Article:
The Most Targeted Oil & Gas ‘Subsidies’ Aren’t Subsidies at All

More than 50 lawmakers are pushing for the repeal of oil and natural gas industry “subsidies” as part of the budget reconciliation bill currently being hashed out in Congress. But ironically, the two most notable “subsidies” in their crosshairs – the expensing of intangible drilling costs (IDCs) and the percentage depletion allowance – aren’t subsidies at all.

A subsidy is defined as “a sum of money granted by the government or a public body to assist an industry or business so that the price of a commodity or service may remain low or competitive.” In other words – a direct government handout. IDCs and percentage depletion are in no way, shape or form government handouts. They are actually tax provisions that have been part of the United States tax code for 108 and 95 years, respectively. The U.S. tax code has always allowed the oil and gas industry, along with a vast majority of the manufacturing sector and households, to utilize tax provisions so that they are only taxed on net income.

IDCs and percentage depletion are also anything but “Big Oil” tax breaks. IDC deductions and percentage depletion are used almost exclusively by small, independent producers who produce less 1,000 barrels of oil per day (BOPD). In Illinois, all but four of the state’s 1,500 operators produce less than 1,000 BOPD. The 50-plus lawmakers targeting these tax provisions say they “simply enhance profits of fossil fuel companies” and do “nothing” to create jobs and reduce dependence on foreign oil, but the opposite is true.

Intangible drilling costs are expenses associated with drilling a well that cannot be salvaged, including employee wages, contract labor, fuel and service costs. All told, they account for roughly 85 percent of an oil and gas producers’ total expenses, according to The Petroleum Alliance of Oklahoma. Small oil producers, like almost all businesses, are able to deduct these ordinary business expenses from their gross income so that they are taxed only on their net income. The Petroleum Alliance of Oklahoma estimates the elimination of intangible drilling costs would result in an immediate 25 percent tax hike on oil and gas producers and a similar reduction in drilling activity.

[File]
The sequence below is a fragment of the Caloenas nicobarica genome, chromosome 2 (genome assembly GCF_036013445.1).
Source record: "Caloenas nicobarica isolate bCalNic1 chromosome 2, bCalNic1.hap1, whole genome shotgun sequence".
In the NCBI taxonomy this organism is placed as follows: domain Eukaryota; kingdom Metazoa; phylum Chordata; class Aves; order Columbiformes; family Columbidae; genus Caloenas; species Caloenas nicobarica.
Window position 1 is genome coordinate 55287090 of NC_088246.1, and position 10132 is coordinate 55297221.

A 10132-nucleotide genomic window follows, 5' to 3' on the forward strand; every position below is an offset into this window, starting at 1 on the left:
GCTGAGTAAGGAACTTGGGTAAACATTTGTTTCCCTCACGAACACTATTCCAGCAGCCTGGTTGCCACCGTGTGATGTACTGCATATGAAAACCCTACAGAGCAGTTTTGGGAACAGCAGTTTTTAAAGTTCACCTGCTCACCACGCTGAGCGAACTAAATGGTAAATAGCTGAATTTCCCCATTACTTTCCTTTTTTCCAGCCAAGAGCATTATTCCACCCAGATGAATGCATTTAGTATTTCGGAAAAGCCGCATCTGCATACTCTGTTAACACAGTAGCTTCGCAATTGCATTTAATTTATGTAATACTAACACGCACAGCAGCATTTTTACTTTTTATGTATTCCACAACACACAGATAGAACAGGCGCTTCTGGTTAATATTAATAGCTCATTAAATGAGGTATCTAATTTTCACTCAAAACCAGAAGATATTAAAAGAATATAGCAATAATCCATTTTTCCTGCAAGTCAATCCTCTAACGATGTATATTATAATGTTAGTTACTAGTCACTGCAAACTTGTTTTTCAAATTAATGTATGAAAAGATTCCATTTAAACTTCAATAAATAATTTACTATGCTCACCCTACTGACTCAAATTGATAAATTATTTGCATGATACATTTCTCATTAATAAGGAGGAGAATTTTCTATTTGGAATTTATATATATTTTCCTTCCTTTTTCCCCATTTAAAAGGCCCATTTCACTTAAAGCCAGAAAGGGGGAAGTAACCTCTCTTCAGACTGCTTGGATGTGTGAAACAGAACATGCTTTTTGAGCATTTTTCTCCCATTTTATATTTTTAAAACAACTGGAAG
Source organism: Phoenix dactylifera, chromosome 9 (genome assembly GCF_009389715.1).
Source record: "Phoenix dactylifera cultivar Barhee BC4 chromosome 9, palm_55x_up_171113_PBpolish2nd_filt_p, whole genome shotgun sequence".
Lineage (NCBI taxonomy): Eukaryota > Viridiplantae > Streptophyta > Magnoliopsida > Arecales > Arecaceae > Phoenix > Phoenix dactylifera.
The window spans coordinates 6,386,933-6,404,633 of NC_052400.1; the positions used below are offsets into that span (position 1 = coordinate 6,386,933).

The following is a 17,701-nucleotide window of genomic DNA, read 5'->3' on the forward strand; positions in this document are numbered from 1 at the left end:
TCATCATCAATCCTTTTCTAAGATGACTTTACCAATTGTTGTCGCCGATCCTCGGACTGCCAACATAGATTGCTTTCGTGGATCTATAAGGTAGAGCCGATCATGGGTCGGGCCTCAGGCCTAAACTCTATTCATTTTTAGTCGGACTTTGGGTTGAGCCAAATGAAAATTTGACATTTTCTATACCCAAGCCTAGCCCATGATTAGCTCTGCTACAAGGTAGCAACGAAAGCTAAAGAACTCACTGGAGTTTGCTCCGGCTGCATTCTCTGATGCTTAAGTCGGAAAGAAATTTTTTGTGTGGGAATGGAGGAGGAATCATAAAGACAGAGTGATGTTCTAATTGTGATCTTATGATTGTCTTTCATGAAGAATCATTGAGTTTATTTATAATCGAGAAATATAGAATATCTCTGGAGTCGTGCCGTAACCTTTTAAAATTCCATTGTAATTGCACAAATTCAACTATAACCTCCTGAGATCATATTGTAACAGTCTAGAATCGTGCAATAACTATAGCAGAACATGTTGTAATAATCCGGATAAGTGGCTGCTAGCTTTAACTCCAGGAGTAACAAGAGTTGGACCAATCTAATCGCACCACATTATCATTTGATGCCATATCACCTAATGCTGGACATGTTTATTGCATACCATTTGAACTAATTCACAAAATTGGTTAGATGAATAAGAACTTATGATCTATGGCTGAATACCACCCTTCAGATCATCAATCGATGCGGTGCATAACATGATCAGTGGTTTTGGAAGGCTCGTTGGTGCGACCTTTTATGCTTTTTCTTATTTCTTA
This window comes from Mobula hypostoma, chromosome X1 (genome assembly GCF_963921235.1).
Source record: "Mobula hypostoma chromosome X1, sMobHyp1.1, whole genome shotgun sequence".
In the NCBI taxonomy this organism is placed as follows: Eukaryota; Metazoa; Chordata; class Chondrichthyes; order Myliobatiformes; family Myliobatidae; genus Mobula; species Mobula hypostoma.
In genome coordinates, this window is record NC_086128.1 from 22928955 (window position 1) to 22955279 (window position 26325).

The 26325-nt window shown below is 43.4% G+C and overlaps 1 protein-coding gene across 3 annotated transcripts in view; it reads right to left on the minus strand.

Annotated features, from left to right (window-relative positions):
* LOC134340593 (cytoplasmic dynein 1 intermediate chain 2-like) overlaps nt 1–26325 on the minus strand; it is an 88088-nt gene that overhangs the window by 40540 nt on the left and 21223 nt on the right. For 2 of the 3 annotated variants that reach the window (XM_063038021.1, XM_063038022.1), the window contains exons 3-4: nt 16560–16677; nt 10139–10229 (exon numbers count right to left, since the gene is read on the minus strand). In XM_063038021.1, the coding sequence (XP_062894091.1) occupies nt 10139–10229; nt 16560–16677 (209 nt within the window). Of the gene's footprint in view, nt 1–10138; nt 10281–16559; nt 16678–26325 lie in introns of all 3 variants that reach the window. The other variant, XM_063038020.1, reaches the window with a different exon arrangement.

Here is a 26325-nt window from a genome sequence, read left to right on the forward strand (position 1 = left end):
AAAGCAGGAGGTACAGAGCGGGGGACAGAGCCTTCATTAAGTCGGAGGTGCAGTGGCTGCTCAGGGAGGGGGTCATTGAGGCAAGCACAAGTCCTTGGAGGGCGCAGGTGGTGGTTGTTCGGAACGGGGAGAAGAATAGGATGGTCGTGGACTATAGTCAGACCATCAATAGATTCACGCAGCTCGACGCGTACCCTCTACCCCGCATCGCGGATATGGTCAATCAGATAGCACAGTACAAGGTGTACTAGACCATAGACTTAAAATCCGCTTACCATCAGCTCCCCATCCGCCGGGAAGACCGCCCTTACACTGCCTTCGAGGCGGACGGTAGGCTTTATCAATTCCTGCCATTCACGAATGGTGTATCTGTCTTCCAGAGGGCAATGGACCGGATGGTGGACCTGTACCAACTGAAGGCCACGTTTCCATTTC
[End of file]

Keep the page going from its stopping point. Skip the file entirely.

Percentage depletion is very similar to the non-mineral depreciation deduction that all U.S. companies are allowed to utilize. It can only be used by only the smallest oil and gas companies that make less than 1,000 BOPD and wells making less than 15 BOPD. Oil and gas producers should be the last companies denied the ability to depreciate their assets, considering oil reserves are a textbook definition of a depleting asset. Unlike assets such as a building or machinery, which can retain value even when they depreciate to zero value for tax purposes, oil and gas wells not only eventually lose all value as they become exhausted, but incur costs because they have to be plugged and abandoned. Percentage depletion allows small oil companies to plan for plugging and abandoning wells in addition to retaining a portion of their earnings.

The only way for an oil producer to replace depleting resources is to drill new wells. Otherwise, they go out of business – plain and simple. And considering drilling wells is an inherently risky endeavor (only about 60 percent of wells drilled are successful) these tax provisions are fundamentally necessary and appropriate. After all, deducting the cost of doing business is standard practice for all businesses, and oil and gas companies pay every dime of tax revenue they owe. In fact, the American Petroleum Institute notes that the U.S. oil and gas industry paid an effective tax rate of 34 percent between 2013 and 2017, compared to 26.7 percent for the S&P industrials.

Despite the narrative that fossil fuel companies are heavily subsidized, a recent analysis by the non-partisan Energy Information Administration (EIA) found that in Financial Year 2016, oil, natural gas and coal companies received just seven percent of federal energy subsidies despite supplying 78 percent of the country’s energy. On the other hand, the analysis found renewable, nuclear energy and other non-carbon energy industries obtained 93 percent of federal energy fuel subsidies in FY2016 despite generating just 22 percent of the country’s energy.

Much has been said and written about oil and natural gas “subsidies” lately. But often overlooked is the fact the two most talked about “subsidies,” intangible drilling costs and percentage depletion, aren’t subsidies at all. Without them, the small oil producers most prominent in the Illinois Basin would not be able to continue producing the oil, jobs, tax revenue and royalty income our state and country need now more than ever.

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